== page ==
The long queues yesterday at the Union Buildings where former President Nelson Mandela was lying in state for the third and last day told the story of a nation bent on saying farewell to a revered icon and leader.
By 10am yesterday more than 13 000 people were queuing at the pick-up points and 60 000 people entered the Union Buildings grounds.
At some park-and-ride facilities the gates closed at midday and no more people were allowed to join the queue. Some who did manage to catch a bus were not allowed into the Union Buildings after 3pm.
Former President Mandela’s legacy must be used as a foundation to build an even stronger democratic South Africa, former police officer Andre Beukes told Saturday Citizen yesterday. He said the country was not yet at peace.
“All of us must really come together on Monday, the national day of reconciliation, and start following in Madiba’s footsteps, because if it wasn’t for him, things might have reached a catastrophic point during apartheid.
“I met Madiba for the first time in 1990, and having to come here today to watch him lying in his casket, is almost unreal,” said Beukes.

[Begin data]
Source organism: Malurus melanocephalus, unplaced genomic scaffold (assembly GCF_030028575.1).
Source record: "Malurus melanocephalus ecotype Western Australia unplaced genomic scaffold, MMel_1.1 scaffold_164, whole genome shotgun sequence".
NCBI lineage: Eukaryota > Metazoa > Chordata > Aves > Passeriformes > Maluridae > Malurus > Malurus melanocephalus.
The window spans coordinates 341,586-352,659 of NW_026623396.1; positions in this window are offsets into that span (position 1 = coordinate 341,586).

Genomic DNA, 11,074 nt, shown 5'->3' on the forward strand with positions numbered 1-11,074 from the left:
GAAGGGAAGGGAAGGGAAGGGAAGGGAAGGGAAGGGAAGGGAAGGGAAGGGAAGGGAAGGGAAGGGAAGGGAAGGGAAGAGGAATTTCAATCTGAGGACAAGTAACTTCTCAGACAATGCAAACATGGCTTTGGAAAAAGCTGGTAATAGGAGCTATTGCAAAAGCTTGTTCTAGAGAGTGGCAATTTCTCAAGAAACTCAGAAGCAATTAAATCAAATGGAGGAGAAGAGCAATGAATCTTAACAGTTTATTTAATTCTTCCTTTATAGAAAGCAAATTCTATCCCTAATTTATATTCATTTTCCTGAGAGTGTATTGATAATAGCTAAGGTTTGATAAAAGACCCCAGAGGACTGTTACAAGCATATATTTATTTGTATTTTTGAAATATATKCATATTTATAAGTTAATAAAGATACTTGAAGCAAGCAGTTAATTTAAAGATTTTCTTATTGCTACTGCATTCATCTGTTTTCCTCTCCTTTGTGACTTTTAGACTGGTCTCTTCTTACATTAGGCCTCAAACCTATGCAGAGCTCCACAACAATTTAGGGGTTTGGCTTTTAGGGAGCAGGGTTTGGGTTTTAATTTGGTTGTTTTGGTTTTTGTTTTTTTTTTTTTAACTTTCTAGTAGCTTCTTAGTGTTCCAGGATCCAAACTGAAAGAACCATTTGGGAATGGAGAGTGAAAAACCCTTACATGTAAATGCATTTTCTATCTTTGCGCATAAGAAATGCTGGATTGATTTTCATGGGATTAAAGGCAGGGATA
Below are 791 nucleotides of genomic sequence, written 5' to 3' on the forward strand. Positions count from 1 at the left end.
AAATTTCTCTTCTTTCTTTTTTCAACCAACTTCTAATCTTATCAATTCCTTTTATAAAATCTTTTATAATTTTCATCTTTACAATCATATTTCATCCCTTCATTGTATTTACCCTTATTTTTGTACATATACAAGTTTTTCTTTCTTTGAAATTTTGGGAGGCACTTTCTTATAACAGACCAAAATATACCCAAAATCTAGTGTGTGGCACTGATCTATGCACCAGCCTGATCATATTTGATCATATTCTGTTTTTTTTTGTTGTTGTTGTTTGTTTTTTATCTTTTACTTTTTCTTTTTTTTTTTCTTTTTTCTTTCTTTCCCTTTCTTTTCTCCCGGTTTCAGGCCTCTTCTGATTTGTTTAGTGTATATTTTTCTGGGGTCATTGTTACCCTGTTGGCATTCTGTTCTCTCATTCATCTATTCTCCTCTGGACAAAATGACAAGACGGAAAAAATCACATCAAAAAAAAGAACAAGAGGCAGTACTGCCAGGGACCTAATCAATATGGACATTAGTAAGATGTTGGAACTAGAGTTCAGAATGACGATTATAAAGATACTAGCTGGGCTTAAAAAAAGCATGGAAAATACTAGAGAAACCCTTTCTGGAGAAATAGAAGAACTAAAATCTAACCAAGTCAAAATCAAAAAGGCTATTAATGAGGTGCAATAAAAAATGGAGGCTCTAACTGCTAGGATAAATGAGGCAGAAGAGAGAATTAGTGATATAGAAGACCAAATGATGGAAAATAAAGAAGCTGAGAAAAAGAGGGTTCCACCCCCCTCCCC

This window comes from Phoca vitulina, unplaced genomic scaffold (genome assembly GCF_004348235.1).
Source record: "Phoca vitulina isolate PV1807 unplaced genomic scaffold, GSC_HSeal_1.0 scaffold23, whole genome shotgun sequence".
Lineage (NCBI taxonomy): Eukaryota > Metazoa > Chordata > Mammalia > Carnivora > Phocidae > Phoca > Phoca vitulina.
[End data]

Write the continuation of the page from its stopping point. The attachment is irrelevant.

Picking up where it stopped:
Another mourner, Sandra Mokhonwane, said it would take a long time for her to come to terms with Mandela’s passing.
“He will surely be missed by all of us and may his soul rest in peace,” Mokhonwane added.
Beem Roopen and his wife flew in from Durban. They were queuing in vain since 5am.
“I am very disappointed. I took three days leave and were not able to see him in any of the three days” he said. He added he felt the event was organised poorly.
Diana Banyard, 70, said she does not regret standing in a queue for more than seven hours and not seeing Madiba.
“I learned a lot. I have made friends with loads of different people,” she said.